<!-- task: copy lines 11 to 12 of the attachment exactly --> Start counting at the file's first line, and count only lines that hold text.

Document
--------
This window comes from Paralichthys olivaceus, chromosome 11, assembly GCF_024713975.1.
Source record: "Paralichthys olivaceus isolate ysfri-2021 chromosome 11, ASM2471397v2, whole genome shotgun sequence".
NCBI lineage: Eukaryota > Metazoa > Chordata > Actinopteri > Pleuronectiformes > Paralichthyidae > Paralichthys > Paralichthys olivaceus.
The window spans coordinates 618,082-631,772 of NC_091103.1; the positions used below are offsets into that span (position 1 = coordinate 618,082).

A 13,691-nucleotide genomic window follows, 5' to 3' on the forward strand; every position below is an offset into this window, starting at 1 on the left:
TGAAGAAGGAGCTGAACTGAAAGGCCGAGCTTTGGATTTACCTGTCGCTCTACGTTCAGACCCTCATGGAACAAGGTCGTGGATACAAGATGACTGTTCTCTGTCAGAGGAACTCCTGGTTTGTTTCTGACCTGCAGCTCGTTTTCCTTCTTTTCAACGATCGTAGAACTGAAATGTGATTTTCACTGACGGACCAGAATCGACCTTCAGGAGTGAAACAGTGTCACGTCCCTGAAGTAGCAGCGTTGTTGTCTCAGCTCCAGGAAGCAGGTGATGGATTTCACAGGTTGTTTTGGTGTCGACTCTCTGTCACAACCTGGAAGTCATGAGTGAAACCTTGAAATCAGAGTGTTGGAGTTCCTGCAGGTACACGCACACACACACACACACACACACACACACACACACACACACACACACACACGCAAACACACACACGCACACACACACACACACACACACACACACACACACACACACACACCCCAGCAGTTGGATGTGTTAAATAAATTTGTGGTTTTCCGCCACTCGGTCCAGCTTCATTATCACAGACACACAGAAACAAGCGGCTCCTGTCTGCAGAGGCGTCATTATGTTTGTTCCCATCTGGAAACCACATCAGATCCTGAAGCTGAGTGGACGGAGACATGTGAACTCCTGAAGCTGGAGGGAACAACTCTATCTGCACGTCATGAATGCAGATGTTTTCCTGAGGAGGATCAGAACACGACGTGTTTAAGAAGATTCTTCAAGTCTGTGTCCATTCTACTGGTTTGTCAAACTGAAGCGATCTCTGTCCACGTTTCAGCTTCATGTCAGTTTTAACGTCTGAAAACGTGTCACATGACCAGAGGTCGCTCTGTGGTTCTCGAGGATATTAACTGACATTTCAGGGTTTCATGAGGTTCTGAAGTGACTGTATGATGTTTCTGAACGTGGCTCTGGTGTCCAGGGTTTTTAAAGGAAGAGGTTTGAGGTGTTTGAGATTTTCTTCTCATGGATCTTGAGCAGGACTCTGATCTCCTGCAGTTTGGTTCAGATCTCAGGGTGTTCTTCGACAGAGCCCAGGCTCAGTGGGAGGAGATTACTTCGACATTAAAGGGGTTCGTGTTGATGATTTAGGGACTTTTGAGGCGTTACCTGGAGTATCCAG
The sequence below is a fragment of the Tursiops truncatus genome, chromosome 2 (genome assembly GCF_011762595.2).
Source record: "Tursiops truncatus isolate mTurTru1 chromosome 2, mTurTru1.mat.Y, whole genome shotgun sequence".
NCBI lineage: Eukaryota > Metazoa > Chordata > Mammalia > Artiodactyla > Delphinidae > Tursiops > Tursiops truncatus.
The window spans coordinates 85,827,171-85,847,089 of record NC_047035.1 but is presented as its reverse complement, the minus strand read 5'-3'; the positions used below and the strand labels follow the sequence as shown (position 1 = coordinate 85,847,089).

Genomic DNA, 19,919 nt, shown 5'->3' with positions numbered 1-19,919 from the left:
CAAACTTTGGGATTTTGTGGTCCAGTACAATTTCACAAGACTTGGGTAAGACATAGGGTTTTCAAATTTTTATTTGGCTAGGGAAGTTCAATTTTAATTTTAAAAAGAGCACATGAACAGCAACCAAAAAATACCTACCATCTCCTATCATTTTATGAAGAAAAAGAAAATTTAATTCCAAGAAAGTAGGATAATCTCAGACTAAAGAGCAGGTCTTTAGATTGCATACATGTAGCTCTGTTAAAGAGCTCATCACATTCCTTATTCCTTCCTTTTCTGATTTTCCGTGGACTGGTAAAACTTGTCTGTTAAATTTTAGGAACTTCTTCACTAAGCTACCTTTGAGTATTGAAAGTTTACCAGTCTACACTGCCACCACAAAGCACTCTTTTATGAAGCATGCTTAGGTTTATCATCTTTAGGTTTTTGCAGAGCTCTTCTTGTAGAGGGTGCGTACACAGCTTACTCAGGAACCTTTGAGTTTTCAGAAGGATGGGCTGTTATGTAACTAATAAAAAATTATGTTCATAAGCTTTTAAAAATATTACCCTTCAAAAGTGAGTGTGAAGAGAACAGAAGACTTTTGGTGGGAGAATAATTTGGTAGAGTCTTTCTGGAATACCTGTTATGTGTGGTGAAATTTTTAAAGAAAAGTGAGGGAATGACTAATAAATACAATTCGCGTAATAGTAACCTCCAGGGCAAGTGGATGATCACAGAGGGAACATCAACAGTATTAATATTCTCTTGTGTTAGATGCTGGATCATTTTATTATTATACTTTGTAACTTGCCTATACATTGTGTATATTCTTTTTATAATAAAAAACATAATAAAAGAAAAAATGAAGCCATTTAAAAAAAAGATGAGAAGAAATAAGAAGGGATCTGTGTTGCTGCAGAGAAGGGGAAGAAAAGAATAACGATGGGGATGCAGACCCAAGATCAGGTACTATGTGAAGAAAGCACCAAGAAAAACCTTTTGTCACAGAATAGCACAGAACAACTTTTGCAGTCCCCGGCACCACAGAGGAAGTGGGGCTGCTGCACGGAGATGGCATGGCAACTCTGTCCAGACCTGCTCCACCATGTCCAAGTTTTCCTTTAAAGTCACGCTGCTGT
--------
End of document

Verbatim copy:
Genomic DNA, 19,919 nt, shown 5'->3' with positions numbered 1-19,919 from the left:
CAAACTTTGGGATTTTGTGGTCCAGTACAATTTCACAAGACTTGGGTAAGACATAGGGTTTTCAAATTTTTATTTGGCTAGGGAAGTTCAATTTTAATTTTAAAAAGAGCACATGAACAGCAACCAAAAAATACCTACCATCTCCTATCATTTTATGAAGAAAAAGAAAATTTAATTCCAAGAAAGTAGGATAATCTCAGACTAAAGAGCAGGTCTTTAGATTGCATACATGTAGCTCTGTTAAAGAGCTCATCACATTCCTTATTCCTTCCTTTTCTGATTTTCCGTGGACTGGTAAAACTTGTCTGTTAAATTTTAGGAACTTCTTCACTAAGCTACCTTTGAGTATTGAAAGTTTACCAGTCTACACTGCCACCACAAAGCACTCTTTTATGAAGCATGCTTAGGTTTATCATCTTTAGGTTTTTGCAGAGCTCTTCTTGTAGAGGGTGCGTACACAGCTTACTCAGGAACCTTTGAGTTTTCAGAAGGATGGGCTGTTATGTAACTAATAAAAAATTATGTTCATAAGCTTTTAAAAATATTACCCTTCAAAAGTGAGTGTGAAGAGAACAGAAGACTTTTGGTGGGAGAATAATTTGGTAGAGTCTTTCTGGAATACCTGTTATGTGTGGTGAAATTTTTAAAGAAAAGTGAGGGAATGACTAATAAATACAATTCGCGTAATAGTAACCTCCAGGGCAAGTGGATGATCACAGAGGGAACATCAACAGTATTAATATTCTCTTGTGTTAGATGCTGGATCATTTTATTATTATACTTTGTAACTTGCCTATACATTGTGTATATTCTTTTTATAATAAAAAACATAATAAAAGAAAAAATGAAGCCATTTAAAAAAAAGATGAGAAGAAATAAGAAGGGATCTGTGTTGCTGCAGAGAAGGGGAAGAAAAGAATAACGATGGGGATGCAGACCCAAGATCAGGTACTATGTGAAGAAAGCACCAAGAAAAACCTTTTGTCACAGAATAGCACAGAACAACTTTTGCAGTCCCCGGCACCACAGAGGAAGTGGGGCTGCTGCACGGAGATGGCATGGCAACTCTGTCCAGACCTGCTCCACCATGTCCAAGTTTTCCTTTAAAGTCACGCTGCTGT